USD 1400 million (€1250 million) through healthcare expenditure and lost productivity. This represents 1.8% of the world’s GDP (Gross Domestic Product).
Tobacco waste is the largest type of litter by count. It contains more than 7000 toxic chemicals that poison the environment.
Tobacco-growing will soon be a major cause of deforestation with one tree cut for every 300 cigarettes produced.
Tobacco smoke contains more than 4000 chemical substances, out of which 200 are harmful and more than 50 are carcinogenic. There is no threshold below which passive smoking is harmless. Nevertheless, more than half of the children could regularly be exposed to tobacco-polluted air.
Tobacco kills 7 million people each year according to the OMS
The World No Tobacco Day takes place today, May 31st 2017. A new report from the Word Health Organization (WHO) published on this special occasion is being quite alarmist.
Tobacco kills more than 7 million people each year in the world following tobacco exposure. In the early 21st century, they were 4 million. Among those 7 million, more than 6 million are current or past tobacco users and almost 900 000 are non-smokers who are unintentionally exposed to tobacco smoke. What these figures tell us is that every 6 seconds, a person will die because of tobacco, namely one out of 10 adult deaths. According to the WHO, half of the current users will die from a tobacco-related illness.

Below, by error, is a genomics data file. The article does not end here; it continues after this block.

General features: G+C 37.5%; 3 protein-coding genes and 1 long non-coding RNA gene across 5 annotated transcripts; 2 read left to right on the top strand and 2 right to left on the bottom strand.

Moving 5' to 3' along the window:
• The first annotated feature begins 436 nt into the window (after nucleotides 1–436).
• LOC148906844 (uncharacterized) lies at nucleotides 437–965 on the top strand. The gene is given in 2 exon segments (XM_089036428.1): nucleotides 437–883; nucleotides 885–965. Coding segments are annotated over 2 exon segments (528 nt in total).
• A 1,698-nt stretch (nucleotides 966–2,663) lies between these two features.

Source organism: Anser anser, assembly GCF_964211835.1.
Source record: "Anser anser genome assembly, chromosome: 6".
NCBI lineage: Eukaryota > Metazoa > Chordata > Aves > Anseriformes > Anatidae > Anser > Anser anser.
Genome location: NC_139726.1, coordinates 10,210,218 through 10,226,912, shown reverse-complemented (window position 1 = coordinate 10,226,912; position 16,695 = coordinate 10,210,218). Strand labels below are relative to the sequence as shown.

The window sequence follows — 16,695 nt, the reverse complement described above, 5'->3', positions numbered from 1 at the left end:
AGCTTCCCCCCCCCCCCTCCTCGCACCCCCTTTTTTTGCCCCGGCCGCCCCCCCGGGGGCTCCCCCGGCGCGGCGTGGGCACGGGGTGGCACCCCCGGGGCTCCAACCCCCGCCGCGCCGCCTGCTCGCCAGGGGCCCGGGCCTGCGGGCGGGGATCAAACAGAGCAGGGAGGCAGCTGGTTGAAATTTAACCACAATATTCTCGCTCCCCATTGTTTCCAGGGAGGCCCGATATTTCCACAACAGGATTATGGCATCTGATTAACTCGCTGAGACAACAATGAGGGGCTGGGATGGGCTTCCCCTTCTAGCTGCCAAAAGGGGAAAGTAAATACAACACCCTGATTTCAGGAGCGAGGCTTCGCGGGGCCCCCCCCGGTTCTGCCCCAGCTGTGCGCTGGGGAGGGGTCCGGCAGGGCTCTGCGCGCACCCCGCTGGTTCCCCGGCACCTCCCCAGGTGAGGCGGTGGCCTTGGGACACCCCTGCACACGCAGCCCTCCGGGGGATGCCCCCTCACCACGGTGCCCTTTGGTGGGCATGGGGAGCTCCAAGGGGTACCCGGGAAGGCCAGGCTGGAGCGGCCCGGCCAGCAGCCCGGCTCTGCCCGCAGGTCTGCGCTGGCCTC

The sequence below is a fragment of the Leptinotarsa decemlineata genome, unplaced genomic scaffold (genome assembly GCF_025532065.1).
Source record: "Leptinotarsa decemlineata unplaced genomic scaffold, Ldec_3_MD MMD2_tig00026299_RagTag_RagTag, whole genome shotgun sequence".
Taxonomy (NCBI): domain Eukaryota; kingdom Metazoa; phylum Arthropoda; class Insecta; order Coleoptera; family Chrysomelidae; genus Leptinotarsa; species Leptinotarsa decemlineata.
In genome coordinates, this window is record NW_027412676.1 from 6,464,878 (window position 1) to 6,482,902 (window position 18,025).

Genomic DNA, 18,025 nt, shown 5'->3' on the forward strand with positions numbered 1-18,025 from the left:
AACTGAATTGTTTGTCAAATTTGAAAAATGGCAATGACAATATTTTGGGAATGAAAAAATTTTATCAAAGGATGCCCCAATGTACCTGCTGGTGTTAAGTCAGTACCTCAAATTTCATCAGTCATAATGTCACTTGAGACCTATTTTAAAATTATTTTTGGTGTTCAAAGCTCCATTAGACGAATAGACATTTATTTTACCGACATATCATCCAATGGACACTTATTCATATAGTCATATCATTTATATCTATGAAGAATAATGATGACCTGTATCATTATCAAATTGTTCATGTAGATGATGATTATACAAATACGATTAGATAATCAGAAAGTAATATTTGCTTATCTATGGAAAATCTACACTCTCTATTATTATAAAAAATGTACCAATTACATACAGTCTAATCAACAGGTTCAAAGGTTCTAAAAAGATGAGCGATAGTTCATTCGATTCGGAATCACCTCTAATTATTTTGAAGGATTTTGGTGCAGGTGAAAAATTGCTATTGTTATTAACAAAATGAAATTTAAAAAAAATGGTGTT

For Margaret Chan, Director-General of the WHO, there is a feeling of urgency to tackle this treat: “by taking robust tobacco control measures, governments can safeguard their countries’ futures by protecting tobacco users and non-users from these deadly products ».
The WHO has evaluated in its report the sanitary, health and environmental impacts of tobacco:
The WHO actively calls for the ban of tobacco promotion – neutral packaging, ban on marketing and advertising, illustrated warnings – and for the rise of cigarette prices mainly through a tax increase. For Oleg Chestnov, Assistant Director-General of the WHO, tobacco price increases remain an essential tool to reduce tobacco use: “one of the least used, but most effective, tobacco control measures to help countries address development needs is through increasing tobacco tax and prices”.
For more information on the report: WHO website